Spring always goes fast, but this year’s feels like a record. We’re already into the kind of hot, sweaty weather we don’t usually expect until August. The heat wave seemed so much earlier that I checked my garden journal. To my surprise, I found that last year we had temperatures near 100 right around July 4th. So this year might not be the aberration I had first thought.
Weather is one of the big challenges for us gardeners. We’re familiar with our local climate and have expectations of what the weather will be like at any certain time of year. We make plans according to those expectations. Yet nature is so fluid, and conditions can change so rapidly, a gardener sometimes just has to hang on and enjoy the ride.
PS — I’m sure the heat just baked my brain. Yeah, that’s it.
Walking through my yard with my cool iced tea, I’ve discovered some of my landscaping is badly out of balance. In the front yard, the yarrow is at the back of Bed 6 and the coreopsis is in the center. Problem is, the coreopsis are much taller, so you hardly can see the yarrow.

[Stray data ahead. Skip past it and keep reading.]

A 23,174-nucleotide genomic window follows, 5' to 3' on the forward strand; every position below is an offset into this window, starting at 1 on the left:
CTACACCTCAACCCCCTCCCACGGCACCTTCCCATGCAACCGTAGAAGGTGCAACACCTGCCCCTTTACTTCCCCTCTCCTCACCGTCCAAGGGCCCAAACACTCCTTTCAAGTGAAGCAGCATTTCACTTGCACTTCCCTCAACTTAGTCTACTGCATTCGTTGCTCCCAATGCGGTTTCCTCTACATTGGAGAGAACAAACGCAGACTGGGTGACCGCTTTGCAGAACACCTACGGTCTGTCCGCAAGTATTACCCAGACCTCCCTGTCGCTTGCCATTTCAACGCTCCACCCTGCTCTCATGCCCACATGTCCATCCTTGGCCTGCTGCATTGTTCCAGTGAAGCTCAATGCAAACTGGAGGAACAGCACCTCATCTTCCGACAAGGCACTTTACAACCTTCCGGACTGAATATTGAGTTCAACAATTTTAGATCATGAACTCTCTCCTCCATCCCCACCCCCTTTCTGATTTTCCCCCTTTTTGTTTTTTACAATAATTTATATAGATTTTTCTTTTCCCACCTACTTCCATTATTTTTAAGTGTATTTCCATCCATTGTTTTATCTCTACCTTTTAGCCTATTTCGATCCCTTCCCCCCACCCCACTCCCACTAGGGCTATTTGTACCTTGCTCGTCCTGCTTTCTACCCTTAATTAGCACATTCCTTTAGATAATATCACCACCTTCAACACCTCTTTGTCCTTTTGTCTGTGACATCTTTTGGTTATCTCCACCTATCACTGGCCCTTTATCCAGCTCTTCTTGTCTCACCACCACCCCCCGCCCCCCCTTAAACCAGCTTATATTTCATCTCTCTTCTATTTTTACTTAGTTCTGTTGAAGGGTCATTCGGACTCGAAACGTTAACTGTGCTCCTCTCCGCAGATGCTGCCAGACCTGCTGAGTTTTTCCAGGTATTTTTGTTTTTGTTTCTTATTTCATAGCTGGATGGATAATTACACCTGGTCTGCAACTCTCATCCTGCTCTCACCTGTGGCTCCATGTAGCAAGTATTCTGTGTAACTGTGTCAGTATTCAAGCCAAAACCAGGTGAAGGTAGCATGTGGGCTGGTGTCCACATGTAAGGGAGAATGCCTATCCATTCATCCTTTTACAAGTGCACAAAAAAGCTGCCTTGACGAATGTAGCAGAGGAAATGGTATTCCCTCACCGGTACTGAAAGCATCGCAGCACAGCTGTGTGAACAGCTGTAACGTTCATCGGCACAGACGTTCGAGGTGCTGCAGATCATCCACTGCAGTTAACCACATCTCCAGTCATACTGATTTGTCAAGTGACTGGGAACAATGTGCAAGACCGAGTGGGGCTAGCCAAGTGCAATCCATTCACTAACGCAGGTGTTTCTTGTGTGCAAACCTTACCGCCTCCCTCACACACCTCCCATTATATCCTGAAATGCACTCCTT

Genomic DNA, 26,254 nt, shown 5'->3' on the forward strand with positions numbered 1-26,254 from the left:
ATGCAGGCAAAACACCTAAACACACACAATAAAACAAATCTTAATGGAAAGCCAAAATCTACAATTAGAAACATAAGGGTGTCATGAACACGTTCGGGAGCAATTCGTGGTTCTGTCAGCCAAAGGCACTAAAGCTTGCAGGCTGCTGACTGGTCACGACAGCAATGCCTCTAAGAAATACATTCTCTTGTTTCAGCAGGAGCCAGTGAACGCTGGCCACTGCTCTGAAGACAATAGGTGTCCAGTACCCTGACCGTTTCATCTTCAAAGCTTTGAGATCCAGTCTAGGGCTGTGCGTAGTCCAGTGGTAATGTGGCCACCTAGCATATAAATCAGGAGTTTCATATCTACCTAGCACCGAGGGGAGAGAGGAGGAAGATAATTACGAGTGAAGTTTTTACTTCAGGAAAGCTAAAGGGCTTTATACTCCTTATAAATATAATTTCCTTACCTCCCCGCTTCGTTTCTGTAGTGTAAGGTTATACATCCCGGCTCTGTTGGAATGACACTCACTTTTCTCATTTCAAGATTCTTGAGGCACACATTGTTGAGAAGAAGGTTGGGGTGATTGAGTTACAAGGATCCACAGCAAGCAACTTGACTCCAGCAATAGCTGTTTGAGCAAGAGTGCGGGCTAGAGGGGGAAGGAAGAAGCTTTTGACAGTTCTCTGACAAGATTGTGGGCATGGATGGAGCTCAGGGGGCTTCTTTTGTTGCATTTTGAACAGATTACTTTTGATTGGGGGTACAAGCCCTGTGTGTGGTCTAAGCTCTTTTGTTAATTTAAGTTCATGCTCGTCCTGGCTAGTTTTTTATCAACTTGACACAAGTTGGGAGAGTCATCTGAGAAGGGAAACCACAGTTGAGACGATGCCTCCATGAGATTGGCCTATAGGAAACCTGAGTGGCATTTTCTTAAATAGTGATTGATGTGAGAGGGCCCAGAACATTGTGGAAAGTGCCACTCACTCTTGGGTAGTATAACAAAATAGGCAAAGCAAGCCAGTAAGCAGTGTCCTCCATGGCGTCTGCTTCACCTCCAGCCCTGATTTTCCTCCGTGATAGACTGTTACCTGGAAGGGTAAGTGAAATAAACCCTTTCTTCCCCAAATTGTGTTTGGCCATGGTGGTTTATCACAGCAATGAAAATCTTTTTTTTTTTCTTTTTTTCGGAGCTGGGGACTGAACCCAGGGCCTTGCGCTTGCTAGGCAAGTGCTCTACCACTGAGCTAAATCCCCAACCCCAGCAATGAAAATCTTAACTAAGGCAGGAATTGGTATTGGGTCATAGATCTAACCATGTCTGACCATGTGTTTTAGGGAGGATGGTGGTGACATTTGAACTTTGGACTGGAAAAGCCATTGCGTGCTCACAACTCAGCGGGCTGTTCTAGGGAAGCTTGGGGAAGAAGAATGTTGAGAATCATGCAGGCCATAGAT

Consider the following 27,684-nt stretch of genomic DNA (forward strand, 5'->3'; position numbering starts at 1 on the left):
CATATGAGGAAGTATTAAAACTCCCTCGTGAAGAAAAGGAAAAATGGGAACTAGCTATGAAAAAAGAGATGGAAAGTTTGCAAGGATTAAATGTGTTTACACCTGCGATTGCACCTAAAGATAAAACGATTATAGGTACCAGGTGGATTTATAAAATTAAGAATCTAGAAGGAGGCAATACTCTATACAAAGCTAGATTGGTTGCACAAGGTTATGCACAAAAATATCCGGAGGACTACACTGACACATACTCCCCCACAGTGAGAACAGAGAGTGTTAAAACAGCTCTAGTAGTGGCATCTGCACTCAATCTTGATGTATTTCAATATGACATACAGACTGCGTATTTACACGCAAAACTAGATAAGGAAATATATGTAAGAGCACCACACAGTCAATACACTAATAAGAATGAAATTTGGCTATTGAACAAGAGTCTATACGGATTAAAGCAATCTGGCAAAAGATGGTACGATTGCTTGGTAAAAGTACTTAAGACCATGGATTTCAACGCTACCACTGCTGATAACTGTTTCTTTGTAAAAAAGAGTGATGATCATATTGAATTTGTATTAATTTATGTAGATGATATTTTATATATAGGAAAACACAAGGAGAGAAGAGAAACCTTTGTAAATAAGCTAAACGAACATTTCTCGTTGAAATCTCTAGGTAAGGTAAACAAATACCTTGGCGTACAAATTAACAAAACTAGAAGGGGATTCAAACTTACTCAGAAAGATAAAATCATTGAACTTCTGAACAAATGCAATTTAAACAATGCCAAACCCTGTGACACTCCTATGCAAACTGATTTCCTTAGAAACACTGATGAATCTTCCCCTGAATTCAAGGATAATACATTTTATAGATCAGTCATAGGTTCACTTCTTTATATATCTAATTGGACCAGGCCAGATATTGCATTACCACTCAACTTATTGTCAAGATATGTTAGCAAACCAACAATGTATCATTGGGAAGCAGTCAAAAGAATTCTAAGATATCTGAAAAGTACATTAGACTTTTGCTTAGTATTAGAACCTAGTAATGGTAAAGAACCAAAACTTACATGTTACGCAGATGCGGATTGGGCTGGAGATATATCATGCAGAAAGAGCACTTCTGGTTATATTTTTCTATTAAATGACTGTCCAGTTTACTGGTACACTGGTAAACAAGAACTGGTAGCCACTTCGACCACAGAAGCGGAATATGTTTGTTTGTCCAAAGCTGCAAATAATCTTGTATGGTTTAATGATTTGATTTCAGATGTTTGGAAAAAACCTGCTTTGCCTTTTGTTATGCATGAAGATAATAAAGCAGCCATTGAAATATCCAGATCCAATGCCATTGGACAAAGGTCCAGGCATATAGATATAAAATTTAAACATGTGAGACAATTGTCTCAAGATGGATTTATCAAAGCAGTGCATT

Meanwhile, along my patio, I have native asters that I rescued from the neglected yard next door. They were fine last year, nestled cheerfully between tufts of Blue Fescue grass. This year, with consistent watering, they’ve spread and become much larger. Now it’s the Blue Fescue I hardly can see.
Methinks revisions are in order, once September rolls around. Because I love these asters, and so do the oil bees. I just need to move them someplace where they can shine.
Purple Coneflowers have come in, just as the pink poppies have faded. Lavender is in bloom and swarming with bumblebees. They look amazing next to the English daisies.
New blossoms continue to form on my blackberry canes, even as thick clusters of berries develop. It’s a long wait yet, alas.
Resume mournful music. Due to the hot weather, my lettuce has bolted in unison. I didn’t even have time to get it to the food bank. I have to give props to the Salad Bowl lettuce, which gave big heads of ruffled oak type leaves and held a week longer than the others. Definitely a variety to plant again.
The Sugar Snap peas, which usually bear until August, are now withering on the vine. I’m going to miss having snap peas as a snack after work.
I’ve had an influx of butterflies this week. I spotted a Western Tiger Swallowtail and have had frequent visits from a white Common Ringlet. At least, I think it’s a Common Ringlet — it doesn’t sit still long enough for me to get a really good look.
Until next time, keep the water ready to save your garden.